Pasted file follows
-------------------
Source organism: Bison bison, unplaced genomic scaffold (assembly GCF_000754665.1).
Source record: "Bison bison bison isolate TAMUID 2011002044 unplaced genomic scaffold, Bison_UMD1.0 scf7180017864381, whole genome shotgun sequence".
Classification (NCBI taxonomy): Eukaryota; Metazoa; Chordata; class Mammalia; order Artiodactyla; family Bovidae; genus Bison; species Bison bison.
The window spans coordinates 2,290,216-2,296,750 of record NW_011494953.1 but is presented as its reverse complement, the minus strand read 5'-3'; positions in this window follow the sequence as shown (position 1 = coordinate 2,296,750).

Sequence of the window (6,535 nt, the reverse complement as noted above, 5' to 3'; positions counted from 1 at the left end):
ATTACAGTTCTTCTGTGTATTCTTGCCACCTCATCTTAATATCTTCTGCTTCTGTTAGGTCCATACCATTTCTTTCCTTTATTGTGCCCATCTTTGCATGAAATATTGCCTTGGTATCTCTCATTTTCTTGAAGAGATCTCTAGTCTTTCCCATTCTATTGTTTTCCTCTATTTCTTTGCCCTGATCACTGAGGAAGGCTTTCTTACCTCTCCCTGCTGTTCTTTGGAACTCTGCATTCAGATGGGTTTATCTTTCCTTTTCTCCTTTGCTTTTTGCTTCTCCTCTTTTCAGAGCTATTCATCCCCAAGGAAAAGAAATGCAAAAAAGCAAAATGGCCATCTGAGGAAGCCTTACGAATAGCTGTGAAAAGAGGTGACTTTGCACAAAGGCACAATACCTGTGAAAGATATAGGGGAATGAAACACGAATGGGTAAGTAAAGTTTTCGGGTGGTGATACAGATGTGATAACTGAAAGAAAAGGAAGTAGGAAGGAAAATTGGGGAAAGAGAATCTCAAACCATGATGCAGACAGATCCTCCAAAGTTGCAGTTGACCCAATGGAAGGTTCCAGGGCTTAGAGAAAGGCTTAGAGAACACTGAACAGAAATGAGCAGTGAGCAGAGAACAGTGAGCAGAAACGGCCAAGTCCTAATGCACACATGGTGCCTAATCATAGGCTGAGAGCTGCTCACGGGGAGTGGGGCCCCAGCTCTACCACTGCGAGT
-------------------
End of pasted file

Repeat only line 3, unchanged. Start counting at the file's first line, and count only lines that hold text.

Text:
Classification (NCBI taxonomy): Eukaryota; Metazoa; Chordata; class Mammalia; order Artiodactyla; family Bovidae; genus Bison; species Bison bison.